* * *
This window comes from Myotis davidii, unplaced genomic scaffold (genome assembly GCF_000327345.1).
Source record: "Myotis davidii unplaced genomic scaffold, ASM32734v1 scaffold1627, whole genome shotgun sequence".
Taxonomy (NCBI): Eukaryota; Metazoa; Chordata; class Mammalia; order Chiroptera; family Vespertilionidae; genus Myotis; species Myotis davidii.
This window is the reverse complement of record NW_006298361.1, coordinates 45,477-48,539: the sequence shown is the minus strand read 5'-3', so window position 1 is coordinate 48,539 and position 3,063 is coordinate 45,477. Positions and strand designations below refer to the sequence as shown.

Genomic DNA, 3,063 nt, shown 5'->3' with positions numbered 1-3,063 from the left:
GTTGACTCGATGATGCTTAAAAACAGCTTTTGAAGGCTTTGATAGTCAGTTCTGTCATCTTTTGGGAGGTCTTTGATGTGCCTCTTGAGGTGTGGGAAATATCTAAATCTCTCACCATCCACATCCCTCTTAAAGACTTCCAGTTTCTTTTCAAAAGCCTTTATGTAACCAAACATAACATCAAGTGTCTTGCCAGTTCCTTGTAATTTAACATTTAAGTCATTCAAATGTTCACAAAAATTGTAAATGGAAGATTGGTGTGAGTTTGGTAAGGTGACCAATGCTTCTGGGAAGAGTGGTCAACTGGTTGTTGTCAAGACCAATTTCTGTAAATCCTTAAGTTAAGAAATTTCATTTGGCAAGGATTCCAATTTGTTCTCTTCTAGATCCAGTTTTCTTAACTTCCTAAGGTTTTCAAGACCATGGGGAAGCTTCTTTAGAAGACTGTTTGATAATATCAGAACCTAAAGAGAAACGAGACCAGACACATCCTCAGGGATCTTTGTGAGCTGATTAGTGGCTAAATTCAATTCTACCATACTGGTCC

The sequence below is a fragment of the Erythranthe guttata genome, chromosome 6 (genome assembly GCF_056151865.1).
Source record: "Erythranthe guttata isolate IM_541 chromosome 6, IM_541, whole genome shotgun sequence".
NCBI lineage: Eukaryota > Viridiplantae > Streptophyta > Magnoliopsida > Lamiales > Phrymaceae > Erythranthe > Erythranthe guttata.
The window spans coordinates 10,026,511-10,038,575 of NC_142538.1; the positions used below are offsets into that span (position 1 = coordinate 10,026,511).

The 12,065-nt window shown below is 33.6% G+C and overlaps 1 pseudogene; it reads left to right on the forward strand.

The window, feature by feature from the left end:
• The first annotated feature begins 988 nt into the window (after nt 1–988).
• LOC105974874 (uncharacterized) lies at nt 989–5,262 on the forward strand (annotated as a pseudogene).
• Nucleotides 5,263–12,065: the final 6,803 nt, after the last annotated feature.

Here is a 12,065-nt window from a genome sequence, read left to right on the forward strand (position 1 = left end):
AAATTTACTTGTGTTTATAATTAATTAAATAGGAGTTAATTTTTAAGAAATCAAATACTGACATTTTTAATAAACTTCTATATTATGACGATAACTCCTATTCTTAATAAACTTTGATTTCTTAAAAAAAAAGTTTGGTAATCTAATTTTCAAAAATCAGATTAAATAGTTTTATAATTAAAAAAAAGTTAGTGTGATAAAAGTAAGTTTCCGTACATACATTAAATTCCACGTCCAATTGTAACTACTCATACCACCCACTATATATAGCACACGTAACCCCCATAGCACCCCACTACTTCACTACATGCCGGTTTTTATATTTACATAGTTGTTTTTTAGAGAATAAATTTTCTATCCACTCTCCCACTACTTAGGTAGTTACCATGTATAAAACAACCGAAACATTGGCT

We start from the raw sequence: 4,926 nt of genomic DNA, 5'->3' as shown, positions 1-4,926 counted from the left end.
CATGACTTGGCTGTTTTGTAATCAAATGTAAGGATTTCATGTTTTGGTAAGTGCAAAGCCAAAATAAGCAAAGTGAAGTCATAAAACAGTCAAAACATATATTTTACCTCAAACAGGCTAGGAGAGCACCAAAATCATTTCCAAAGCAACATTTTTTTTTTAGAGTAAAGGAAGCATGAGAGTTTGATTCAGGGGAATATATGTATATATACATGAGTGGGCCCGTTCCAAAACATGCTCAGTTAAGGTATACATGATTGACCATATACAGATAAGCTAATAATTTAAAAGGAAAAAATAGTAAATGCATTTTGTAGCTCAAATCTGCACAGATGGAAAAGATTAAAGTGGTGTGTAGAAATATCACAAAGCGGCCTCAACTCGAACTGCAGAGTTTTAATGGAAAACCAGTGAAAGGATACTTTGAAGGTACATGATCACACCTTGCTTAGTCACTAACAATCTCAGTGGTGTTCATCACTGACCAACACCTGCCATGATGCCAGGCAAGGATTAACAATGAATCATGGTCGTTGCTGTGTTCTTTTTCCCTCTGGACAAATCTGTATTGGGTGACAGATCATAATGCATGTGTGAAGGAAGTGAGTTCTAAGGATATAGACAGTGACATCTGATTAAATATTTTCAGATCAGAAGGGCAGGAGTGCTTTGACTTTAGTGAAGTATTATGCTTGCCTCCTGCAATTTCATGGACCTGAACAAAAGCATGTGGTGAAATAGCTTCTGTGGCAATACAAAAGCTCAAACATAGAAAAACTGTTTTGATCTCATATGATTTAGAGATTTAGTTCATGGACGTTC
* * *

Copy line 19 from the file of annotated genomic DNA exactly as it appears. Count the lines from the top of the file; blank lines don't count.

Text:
CATGACTTGGCTGTTTTGTAATCAAATGTAAGGATTTCATGTTTTGGTAAGTGCAAAGCCAAAATAAGCAAAGTGAAGTCATAAAACAGTCAAAACATATATTTTACCTCAAACAGGCTAGGAGAGCACCAAAATCATTTCCAAAGCAACATTTTTTTTTTAGAGTAAAGGAAGCATGAGAGTTTGATTCAGGGGAATATATGTATATATACATGAGTGGGCCCGTTCCAAAACATGCTCAGTTAAGGTATACATGATTGACCATATACAGATAAGCTAATAATTTAAAAGGAAAAAATAGTAAATGCATTTTGTAGCTCAAATCTGCACAGATGGAAAAGATTAAAGTGGTGTGTAGAAATATCACAAAGCGGCCTCAACTCGAACTGCAGAGTTTTAATGGAAAACCAGTGAAAGGATACTTTGAAGGTACATGATCACACCTTGCTTAGTCACTAACAATCTCAGTGGTGTTCATCACTGACCAACACCTGCCATGATGCCAGGCAAGGATTAACAATGAATCATGGTCGTTGCTGTGTTCTTTTTCCCTCTGGACAAATCTGTATTGGGTGACAGATCATAATGCATGTGTGAAGGAAGTGAGTTCTAAGGATATAGACAGTGACATCTGATTAAATATTTTCAGATCAGAAGGGCAGGAGTGCTTTGACTTTAGTGAAGTATTATGCTTGCCTCCTGCAATTTCATGGACCTGAACAAAAGCATGTGGTGAAATAGCTTCTGTGGCAATACAAAAGCTCAAACATAGAAAAACTGTTTTGATCTCATATGATTTAGAGATTTAGTTCATGGACGTTC